Experience Entrepreneurship 2009

2 Jan

New Year’s Resolutions.  That’s the first thing that comes to mind when the New Year is mentioned.  In fact, if people could pack an overnight bag of 10 things to take into the new year, New Year’s resolutions would be nestled in right beside the toothbrush.  But the truth is that most resolutions only last until the clean up crew has time to tidy up Times Square and put the ball away for next year. 

Experts say that it takes 21 days to solidify a new habit into your routine.  So, if you look around on January 22nd and you haven’t kicked that bad habit or started a good one, you probably won’t.  Sorry.  Actually, that’s not such a bad thing because here’s the good news.  You have 17 chances this year (365 days/21 days) to start something new…or even something old that you had forgotten about.

As I walked through Potomac Mills with my wife yesterday, I remembered some old things that I used to do – old things that worked.  One thing was to do something new every single day.  And most of these things didn’t cost any money.  I would call someone that I hadn’t talked to for months.  Or take a different route when going to work.  Occasionally, I would even pull out the Jaws-of Life, slowly peel my wallet open and buy something new.  In fact, that’s exactly what happened yesterday.

(Continue reading…)


5 Responses to “Experience Entrepreneurship 2009”

  1. Rachael S. Thursday, 29 January 2009 at 10:04 AM #

    Thank you for the helpful information. I bookmarked your site, and I hope you keep up the good work on making your blog a success!


  2. Mark Bachrach Friday, 9 January 2009 at 4:49 PM #

    “If the employees are not enthusiastic about being there or the product why should any potential customer get excited about it.”


    This is a great thought. Although seemingly obvious, sometimes we have to be reminded of the truths that may be right in front of our nose.

    In my business, I tend to use high schoolers, who have notoriously short attention spans. To make things worse, often they work alone and are bored when the mall is slow. Therefore, it falls on me to make sure that they stay enthusiastic.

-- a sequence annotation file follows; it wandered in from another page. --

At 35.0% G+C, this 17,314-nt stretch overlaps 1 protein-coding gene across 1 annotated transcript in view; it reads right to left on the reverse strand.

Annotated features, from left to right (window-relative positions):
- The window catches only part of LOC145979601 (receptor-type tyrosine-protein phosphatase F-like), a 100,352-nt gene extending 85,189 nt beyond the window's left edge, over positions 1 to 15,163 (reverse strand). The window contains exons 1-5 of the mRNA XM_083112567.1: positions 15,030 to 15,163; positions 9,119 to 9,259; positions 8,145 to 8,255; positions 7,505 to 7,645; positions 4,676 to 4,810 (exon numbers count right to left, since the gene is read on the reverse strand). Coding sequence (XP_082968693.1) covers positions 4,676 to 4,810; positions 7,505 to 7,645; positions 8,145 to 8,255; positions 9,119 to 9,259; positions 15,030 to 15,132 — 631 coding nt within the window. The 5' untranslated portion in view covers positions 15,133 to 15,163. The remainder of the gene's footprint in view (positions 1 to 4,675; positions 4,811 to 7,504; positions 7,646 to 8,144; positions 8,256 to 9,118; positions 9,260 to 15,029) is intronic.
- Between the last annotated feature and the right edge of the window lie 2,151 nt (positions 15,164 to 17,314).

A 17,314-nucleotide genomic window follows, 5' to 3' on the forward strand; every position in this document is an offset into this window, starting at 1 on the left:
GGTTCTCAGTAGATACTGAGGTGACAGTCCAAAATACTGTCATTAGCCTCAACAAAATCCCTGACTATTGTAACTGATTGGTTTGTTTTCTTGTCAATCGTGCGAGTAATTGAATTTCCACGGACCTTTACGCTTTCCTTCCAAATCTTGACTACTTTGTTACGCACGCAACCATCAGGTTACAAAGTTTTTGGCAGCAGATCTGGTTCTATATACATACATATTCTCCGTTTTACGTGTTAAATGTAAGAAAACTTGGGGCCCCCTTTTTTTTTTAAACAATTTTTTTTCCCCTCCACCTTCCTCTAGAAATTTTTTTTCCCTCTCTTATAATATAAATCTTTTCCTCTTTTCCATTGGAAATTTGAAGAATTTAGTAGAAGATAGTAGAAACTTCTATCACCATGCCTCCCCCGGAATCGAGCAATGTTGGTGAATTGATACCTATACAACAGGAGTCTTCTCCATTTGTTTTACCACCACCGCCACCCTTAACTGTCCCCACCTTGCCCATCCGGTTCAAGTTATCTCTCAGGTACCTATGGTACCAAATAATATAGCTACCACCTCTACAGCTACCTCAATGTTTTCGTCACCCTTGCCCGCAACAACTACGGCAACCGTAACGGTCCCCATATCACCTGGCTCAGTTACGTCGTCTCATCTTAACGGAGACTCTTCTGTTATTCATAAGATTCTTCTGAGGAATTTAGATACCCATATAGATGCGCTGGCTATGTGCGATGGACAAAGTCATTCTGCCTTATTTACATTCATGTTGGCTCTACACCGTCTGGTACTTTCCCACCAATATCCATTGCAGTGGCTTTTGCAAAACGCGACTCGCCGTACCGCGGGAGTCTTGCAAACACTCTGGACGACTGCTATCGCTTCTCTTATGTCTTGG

Thanks for taking the time to comment. I look forward to any other thoughts you may have.



  3. Tamara Mays Wednesday, 7 January 2009 at 1:48 PM #

    Thomas’ idea was really great but even for that to be sucessful. You will need people who can sell themselves and your product. If the employees are not enthusiastic about being there or the product why should any potential customer get excited about it.

    As Thomas explained, sometimes people need a little encouragement to try something new or different.

    I don’t know how many times I have left a store just because of the salesperson. Also try having people standing at the food court entrance directing people to your kiosk. Great energy goes well with great food!


  4. Mark Bachrach Saturday, 3 January 2009 at 11:59 AM #

    As the owner of the Showcolate outlet cited, I am very familiar with the effect of customers not interacting with the kiosk. However, “hilarious” isn’t one of the first words that come to mind when I think about it. Any suggestions as to how to increase the level of interaction would be welcome.

    Thanks for the post. Count me among your subscribers.



    • Thomas E. Anderson II Tuesday, 6 January 2009 at 9:34 AM #

      Hi Mark. Thanks for your comment. I’m glad that you had a chance to subscribe to My Future in Focus.

      As I sat watching the shoppers pass by your Showcolate kiosk, I noticed that 80% of their interaction was internal – meaning they we’re interacting with the idea of trying something new. So before they ever decided to step up to the counter and place their order, they were asking themselves “should I try this?”. For instance, the gentleman I mentioned in the post was probably thinking, “I really want to try this but…I didn’t come to the mall for that…I really need to return my tuxedo…and my wife has me on a strict diet…” All this chatter came roaring up in his head.

      Now, I’m not familiar with the Showcolate’s policies for francisers, but in my experience a simple “try before you buy” strategy has worked for me. I’m a consultant, and I have implemented “try before you buy” in the form of case studies. And I think you would drive alot more traffic to your stand by appealing to that initial feeling that many shoppers have when they pass your stand. Their faces light up and most are thinking “I’d really like to try that but…”. This is the perfect opportunity to convert “try-ers” into buyers by offering them a taste test.

      This is what happens by offering them a taste test:
      1. You give them a chance to try it
      2. You give them time to overcome their “…but…” and the excuses that follow (no matter how long it takes)
      3. You appeal to the sea of shoppers who are undecided
      4. You convert undecided shoppers into customers

      As for me, I can’t wait to drop by Potomac Mills and experience Showcolate again. Chocolate covered fruit…I love it! Please keep me posted on your progress.

      Focusing on your future,


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